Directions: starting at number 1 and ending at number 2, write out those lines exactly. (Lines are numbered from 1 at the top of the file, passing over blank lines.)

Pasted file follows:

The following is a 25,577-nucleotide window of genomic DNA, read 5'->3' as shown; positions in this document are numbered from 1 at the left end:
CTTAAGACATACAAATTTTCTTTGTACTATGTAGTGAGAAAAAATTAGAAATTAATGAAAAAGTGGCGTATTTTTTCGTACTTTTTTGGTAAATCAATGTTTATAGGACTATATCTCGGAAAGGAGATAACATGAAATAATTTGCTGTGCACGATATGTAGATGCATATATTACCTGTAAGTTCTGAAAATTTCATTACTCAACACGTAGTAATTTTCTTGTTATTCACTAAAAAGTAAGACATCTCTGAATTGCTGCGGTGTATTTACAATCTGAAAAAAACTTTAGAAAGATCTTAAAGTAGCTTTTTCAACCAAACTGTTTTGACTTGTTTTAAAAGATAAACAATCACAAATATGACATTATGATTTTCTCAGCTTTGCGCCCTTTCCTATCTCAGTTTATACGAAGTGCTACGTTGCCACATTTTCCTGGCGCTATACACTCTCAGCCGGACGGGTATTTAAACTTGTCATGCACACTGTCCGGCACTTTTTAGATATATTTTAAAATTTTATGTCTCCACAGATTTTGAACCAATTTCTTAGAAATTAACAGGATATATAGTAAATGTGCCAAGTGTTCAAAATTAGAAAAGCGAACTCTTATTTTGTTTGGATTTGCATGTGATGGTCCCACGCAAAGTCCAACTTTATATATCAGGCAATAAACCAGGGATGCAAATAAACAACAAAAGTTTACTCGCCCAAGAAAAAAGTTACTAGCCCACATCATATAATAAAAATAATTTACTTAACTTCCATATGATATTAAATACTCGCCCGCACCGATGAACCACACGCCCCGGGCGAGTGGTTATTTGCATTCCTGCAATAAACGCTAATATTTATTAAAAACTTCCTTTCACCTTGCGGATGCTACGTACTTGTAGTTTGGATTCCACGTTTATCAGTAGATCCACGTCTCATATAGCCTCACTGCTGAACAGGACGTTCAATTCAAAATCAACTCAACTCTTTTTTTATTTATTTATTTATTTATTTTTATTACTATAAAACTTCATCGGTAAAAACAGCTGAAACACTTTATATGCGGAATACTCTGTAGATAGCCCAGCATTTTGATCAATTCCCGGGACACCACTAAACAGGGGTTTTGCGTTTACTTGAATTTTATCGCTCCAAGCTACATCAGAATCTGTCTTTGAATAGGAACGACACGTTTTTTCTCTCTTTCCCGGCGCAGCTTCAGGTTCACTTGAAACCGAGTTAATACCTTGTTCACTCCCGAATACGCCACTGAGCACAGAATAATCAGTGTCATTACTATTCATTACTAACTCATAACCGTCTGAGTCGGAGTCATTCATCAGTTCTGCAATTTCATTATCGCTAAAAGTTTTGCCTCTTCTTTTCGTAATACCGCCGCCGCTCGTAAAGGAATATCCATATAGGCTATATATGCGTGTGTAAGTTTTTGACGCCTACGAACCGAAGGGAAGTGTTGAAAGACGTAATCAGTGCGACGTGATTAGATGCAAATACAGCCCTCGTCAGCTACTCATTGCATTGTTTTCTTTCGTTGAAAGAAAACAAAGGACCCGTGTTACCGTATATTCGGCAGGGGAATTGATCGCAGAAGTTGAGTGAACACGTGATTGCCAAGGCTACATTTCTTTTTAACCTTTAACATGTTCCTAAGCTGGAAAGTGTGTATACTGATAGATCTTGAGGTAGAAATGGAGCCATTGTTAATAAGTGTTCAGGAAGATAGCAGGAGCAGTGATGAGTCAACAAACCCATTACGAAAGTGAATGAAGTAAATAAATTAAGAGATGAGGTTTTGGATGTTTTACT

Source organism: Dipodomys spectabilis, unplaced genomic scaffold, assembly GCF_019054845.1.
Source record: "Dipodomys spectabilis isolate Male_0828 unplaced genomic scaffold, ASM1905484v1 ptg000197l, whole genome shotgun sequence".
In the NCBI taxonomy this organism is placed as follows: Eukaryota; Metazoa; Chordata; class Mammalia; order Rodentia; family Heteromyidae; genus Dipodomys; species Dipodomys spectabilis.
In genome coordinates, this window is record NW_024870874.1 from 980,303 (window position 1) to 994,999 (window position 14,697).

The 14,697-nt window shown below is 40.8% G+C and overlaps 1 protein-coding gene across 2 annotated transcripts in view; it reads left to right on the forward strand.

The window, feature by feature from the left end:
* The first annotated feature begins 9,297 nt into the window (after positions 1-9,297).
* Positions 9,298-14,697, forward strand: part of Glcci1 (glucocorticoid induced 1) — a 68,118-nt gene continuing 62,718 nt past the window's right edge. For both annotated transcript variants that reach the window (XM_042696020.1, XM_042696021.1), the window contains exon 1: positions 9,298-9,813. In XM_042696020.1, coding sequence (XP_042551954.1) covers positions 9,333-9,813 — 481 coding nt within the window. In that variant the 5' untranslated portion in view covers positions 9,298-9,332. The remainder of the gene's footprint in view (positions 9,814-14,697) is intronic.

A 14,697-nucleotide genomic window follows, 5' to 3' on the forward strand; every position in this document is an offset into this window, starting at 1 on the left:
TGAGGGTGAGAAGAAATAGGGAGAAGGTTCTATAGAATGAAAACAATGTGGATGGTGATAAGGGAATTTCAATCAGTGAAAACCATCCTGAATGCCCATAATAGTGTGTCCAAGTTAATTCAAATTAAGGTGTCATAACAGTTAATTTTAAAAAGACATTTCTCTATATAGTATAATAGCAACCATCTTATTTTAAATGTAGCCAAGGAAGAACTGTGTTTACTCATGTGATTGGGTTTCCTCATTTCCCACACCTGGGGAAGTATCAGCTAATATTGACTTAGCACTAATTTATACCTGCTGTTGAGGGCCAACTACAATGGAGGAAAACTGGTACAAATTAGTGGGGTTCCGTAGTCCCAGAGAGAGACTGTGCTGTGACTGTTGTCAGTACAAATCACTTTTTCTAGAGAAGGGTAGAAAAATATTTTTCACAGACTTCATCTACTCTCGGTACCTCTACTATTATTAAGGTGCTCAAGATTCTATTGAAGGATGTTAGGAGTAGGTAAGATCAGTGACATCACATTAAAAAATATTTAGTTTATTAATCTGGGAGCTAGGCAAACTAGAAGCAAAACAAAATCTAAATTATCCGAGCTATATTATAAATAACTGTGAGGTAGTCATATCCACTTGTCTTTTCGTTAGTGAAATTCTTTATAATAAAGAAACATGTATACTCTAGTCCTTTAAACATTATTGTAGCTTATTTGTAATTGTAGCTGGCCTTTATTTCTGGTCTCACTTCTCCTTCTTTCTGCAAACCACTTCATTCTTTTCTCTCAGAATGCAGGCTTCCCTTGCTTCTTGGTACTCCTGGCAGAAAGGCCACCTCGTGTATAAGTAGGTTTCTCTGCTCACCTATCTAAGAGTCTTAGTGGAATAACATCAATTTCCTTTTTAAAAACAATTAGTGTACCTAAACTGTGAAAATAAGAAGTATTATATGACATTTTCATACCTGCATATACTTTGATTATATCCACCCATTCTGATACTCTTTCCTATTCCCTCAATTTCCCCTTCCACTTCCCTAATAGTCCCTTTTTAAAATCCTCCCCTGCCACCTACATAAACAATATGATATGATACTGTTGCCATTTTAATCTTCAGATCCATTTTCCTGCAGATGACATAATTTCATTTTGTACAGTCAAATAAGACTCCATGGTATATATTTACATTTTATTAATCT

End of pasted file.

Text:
The following is a 25,577-nucleotide window of genomic DNA, read 5'->3' as shown; positions in this document are numbered from 1 at the left end:
CTTAAGACATACAAATTTTCTTTGTACTATGTAGTGAGAAAAAATTAGAAATTAATGAAAAAGTGGCGTATTTTTTCGTACTTTTTTGGTAAATCAATGTTTATAGGACTATATCTCGGAAAGGAGATAACATGAAATAATTTGCTGTGCACGATATGTAGATGCATATATTACCTGTAAGTTCTGAAAATTTCATTACTCAACACGTAGTAATTTTCTTGTTATTCACTAAAAAGTAAGACATCTCTGAATTGCTGCGGTGTATTTACAATCTGAAAAAAACTTTAGAAAGATCTTAAAGTAGCTTTTTCAACCAAACTGTTTTGACTTGTTTTAAAAGATAAACAATCACAAATATGACATTATGATTTTCTCAGCTTTGCGCCCTTTCCTATCTCAGTTTATACGAAGTGCTACGTTGCCACATTTTCCTGGCGCTATACACTCTCAGCCGGACGGGTATTTAAACTTGTCATGCACACTGTCCGGCACTTTTTAGATATATTTTAAAATTTTATGTCTCCACAGATTTTGAACCAATTTCTTAGAAATTAACAGGATATATAGTAAATGTGCCAAGTGTTCAAAATTAGAAAAGCGAACTCTTATTTTGTTTGGATTTGCATGTGATGGTCCCACGCAAAGTCCAACTTTATATATCAGGCAATAAACCAGGGATGCAAATAAACAACAAAAGTTTACTCGCCCAAGAAAAAAGTTACTAGCCCACATCATATAATAAAAATAATTTACTTAACTTCCATATGATATTAAATACTCGCCCGCACCGATGAACCACACGCCCCGGGCGAGTGGTTATTTGCATTCCTGCAATAAACGCTAATATTTATTAAAAACTTCCTTTCACCTTGCGGATGCTACGTACTTGTAGTTTGGATTCCACGTTTATCAGTAGATCCACGTCTCATATAGCCTCACTGCTGAACAGGACGTTCAATTCAAAATCAACTCAACTCTTTTTTTATTTATTTATTTATTTATTTTTATTACTATAAAACTTCATCGGTAAAAACAGCTGAAACACTTTATATGCGGAATACTCTGTAGATAGCCCAGCATTTTGATCAATTCCCGGGACACCACTAAACAGGGGTTTTGCGTTTACTTGAATTTTATCGCTCCAAGCTACATCAGAATCTGTCTTTGAATAGGAACGACACGTTTTTTCTCTCTTTCCCGGCGCAGCTTCAGGTTCACTTGAAACCGAGTTAATACCTTGTTCACTCCCGAATACGCCACTGAGCACAGAATAATCAGTGTCATTACTATTCATTACTAACTCATAACCGTCTGAGTCGGAGTCATTCATCAGTTCTGCAATTTCATTATCGCTAAAAGTTTTGCCTCTTCTTTTCGTAATACCGCCGCCGCTCGTAAAGGAATATCCATATAGGCTATATATGCGTGTGTAAGTTTTTGACGCCTACGAACCGAAGGGAAGTGTTGAAAGACGTAATCAGTGCGACGTGATTAGATGCAAATACAGCCCTCGTCAGCTACTCATTGCATTGTTTTCTTTCGTTGAAAGAAAACAAAGGACCCGTGTTACCGTATATTCGGCAGGGGAATTGATCGCAGAAGTTGAGTGAACACGTGATTGCCAAGGCTACATTTCTTTTTAACCTTTAACATGTTCCTAAGCTGGAAAGTGTGTATACTGATAGATCTTGAGGTAGAAATGGAGCCATTGTTAATAAGTGTTCAGGAAGATAGCAGGAGCAGTGATGAGTCAACAAACCCATTACGAAAGTGAATGAAGTAAATAAATTAAGAGATGAGGTTTTGGATGTTTTACT